Routine & Non-Routine Restraint
Routine restraint of laboratory animals is defined as: confinement manually or in a standard species specific restraint device for less than 15 minutes. As long as this level of restraint does not cause obvious distress or discomfort to the animal, routine restraint does not require detailed description on the Protocol Form. Restraint of conscious animals for longer than 15 minutes or in non-routine restraining devices is considered non-routine restraint.
Non-routine restraint is defined as animal restraint for longer than 15 minutes, or is more confining than standard restraining devices commonly used for that species, or causes changes in the animalï¿½s behavior or physiologic parameters suggesting that the animal is experiencing distress or discomfort. Restraint that involves adverse physiological responses or is likely to induce significant physical or psychological distress to the animal requires justification on the Protocol Form, regardless of the restraint duration or technique. Non-routine restraint must be fully described and scientifically justified. Each animal use protocol proposing the use of non-routine restraint will be considered and reviewed by the IACUC on a case by case basis.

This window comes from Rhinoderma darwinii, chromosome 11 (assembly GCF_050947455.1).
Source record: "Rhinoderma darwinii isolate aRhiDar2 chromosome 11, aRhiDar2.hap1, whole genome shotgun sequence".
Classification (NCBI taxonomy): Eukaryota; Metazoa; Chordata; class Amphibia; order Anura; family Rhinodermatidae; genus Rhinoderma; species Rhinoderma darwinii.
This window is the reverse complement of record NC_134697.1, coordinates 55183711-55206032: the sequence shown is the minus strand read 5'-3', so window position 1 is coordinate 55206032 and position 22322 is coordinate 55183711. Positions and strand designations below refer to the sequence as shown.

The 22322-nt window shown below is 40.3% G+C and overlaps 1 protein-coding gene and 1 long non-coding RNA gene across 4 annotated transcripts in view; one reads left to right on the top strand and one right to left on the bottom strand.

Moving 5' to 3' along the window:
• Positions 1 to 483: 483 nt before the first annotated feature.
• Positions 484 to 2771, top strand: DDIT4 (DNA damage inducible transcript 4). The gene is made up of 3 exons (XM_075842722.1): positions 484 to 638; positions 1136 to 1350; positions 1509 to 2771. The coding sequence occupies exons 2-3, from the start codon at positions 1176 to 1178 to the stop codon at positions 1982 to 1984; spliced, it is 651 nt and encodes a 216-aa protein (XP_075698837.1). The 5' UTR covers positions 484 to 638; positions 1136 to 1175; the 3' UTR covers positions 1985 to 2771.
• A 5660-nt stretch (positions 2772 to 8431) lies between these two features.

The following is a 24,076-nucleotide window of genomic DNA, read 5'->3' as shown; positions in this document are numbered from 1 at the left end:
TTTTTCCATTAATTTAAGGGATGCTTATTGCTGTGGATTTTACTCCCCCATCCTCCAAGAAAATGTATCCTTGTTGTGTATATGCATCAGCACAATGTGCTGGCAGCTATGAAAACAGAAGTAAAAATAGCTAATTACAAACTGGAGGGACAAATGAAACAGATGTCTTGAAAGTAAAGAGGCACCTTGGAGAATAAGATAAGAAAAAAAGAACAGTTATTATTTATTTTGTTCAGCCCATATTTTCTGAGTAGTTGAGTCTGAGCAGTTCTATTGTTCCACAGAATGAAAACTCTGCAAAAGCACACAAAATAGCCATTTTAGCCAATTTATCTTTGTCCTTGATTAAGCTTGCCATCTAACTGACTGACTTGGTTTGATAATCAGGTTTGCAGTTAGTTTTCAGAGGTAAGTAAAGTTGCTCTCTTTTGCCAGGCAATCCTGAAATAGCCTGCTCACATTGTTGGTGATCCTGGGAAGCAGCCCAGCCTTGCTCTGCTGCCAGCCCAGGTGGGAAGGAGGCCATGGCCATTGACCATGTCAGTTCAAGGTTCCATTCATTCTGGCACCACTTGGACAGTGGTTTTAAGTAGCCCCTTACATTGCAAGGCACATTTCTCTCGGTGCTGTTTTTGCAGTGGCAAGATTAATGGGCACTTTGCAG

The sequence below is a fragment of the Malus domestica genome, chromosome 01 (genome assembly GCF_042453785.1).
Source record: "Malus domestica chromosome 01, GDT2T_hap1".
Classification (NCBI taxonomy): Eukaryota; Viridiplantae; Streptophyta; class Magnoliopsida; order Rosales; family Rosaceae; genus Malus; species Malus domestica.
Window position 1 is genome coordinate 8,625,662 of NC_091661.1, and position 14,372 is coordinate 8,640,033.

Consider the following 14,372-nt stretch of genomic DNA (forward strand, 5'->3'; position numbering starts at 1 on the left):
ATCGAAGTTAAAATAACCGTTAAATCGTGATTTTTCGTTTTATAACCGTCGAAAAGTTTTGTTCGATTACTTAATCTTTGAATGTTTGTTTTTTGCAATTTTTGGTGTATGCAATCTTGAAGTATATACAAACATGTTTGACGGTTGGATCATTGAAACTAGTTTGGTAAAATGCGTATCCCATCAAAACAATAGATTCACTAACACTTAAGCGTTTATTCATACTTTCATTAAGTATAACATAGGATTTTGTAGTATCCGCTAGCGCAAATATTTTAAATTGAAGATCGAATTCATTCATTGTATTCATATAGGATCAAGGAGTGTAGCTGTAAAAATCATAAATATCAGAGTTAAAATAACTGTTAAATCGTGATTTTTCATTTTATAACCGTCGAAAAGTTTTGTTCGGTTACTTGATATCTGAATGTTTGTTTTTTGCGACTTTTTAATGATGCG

Prolonged restraint (>15 minutes) should be avoided unless it is essential for achieving research objectives and is approved by the IACUC. When non-routine restraint devices are used, they should be specifically designed to accomplish research goals that are impossible or impracticable to accomplish by other means.
The following are important guidelines for prolonged or non-routine restraint:
- Restraint devices should not be considered normal methods of housing.
- Restraint duration should be the minimum needed to accomplish research objectives.
- Animals should be adapted to restraint devices.
- Animals should be observed frequently while in restraint devices.
- Monitoring and care should be provided.
LAST REVIEWED AND ADOPTED BY THE IACUC: July 21, 2011